- Consultants - Consultants may be needed for a project that requires expertise of a specialized nature for a certain period of time. Consultants shuold be budgeted for when expertise is not available on campus. It's best to get an idea of the cost of the consultant from the person you want to hire, or someone in their field. The Employee vs. Independent Contractor policy may be helpful in determining how an outside party is classified.
- Publication costs directly related to the grant may be included on the budget- Radford University printing services
- Radford University postage
- Telephone costs directly related to grant activities may also be included on the budget.
- Conference Services- if you wish to hold a conference on campus, or wish to house grant participants on campus, we can assist you in getting a quote from Radford University Conference Services for meeting facilities, lodging, and meal costs.
Most agencies want to know where you are going, the purpose of the trip, and the cost. When travel to professional meetings or conferences is required by the grant, remember to budget funds for all those collaborating on the project. Travel which provides a direct benefit to the project is generally an allowable charge. Sponsor guidelines should be read carefully to determine if travel is allowed on a grant. Public services or research projects may require considerable travel. When estimating travel costs, one should determine all the component expenses for each anticipated trip and show this detail on the budget. This includes airfare, lodging, meals and incidental expenses, conference registrations, car mileage, and car rental, etc.
Other helpful facts and policies:
Consumable materials and supplies are items used exclusively in support of project objectives. Materials and supplies might include chemicals, glassware, small electronic parts, computer software, animals for research, etc. General office supplies (paper, pens, file folders, staples, etc) and general purpose office equipment (computers, copiers, etc) are unallowable direct costs on a federal proposed budget- unless the PI can justify that the project requires an amount above and beyond normal usage.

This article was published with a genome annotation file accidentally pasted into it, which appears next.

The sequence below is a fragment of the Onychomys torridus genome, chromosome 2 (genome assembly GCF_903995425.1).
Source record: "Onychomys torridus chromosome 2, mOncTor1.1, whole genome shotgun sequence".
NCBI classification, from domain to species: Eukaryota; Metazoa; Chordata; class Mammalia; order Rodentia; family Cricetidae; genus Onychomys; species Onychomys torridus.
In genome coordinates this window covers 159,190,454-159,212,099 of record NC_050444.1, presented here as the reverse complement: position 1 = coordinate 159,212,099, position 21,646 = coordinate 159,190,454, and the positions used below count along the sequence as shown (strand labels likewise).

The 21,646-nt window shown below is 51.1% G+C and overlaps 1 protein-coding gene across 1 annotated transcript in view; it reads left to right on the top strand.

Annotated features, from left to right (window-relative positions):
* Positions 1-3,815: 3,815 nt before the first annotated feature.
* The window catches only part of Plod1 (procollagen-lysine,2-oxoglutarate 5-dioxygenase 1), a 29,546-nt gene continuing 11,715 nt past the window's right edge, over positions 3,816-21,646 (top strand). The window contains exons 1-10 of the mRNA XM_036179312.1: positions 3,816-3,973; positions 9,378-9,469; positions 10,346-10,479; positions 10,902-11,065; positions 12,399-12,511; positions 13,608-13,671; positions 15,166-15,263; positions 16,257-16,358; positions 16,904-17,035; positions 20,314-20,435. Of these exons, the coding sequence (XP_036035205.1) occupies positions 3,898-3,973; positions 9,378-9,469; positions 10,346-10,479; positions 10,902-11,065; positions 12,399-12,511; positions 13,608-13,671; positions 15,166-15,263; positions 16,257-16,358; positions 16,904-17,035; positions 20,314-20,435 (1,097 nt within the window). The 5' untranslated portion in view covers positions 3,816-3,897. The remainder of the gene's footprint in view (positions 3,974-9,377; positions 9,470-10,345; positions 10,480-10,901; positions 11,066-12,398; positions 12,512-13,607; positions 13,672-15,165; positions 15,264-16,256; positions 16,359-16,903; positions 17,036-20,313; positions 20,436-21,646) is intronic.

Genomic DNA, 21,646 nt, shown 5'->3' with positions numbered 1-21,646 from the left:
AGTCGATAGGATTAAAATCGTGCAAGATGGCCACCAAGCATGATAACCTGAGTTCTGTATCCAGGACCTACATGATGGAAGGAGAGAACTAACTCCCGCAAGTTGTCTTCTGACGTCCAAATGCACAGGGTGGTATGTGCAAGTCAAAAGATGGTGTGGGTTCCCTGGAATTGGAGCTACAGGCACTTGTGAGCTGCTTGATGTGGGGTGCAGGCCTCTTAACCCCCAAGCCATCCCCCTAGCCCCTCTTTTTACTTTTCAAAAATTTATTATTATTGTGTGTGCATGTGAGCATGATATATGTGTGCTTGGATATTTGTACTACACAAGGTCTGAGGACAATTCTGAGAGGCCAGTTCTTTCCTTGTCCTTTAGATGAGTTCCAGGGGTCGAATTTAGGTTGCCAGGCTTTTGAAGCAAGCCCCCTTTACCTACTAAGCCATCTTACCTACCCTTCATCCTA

Subcontracts and Subawards
Sometimes specific parts of a scope of work must be performed by another institution or organization that is more qualified or has facilities that Radford University does not have. If this part of the work is necessary to the proposal, a subaward, or subcontract, may be required. Submission of subcontracts vary by agency, but pre-award staff will assist you in making sure you have everything for approvals and submission.
When the "subcontract" line item is budgeted, the PI must provide the following documentation for the proposal file:
- Letter of intent signed by the subcontractor's PI and institutional authorized official
- A detailed budget
- Concise scope of work
It is encouraged to include student tuition stipends in your project if possible. Please visit the Financial Aid costs and budgeting site for more information on undergraduate tuition and fees.
The inclusion of student stipends in your project is also encouraged. Students may be paid a one-time stipend for any work or participation in your project. For more information on student wages, please see the Payments to Students section of the Financial Reporting Policies and Procedures manual. Please be conscious of the tax and financial consequences of providing student stipends.
Equipment Rental or Purchase
All equipment purchases must be justified, estimates should be obtained from vendors, and procurement procedures should be considered in case bidding is necessary. Special purpose equipment (not general purpose) related to the grant supported project may be included on the budget. Costs for repairs and maintenance for equipment used directly for the project may be included on the budget. Check the sponsor guidelines to see who retains possession of the equipment at the end of the project.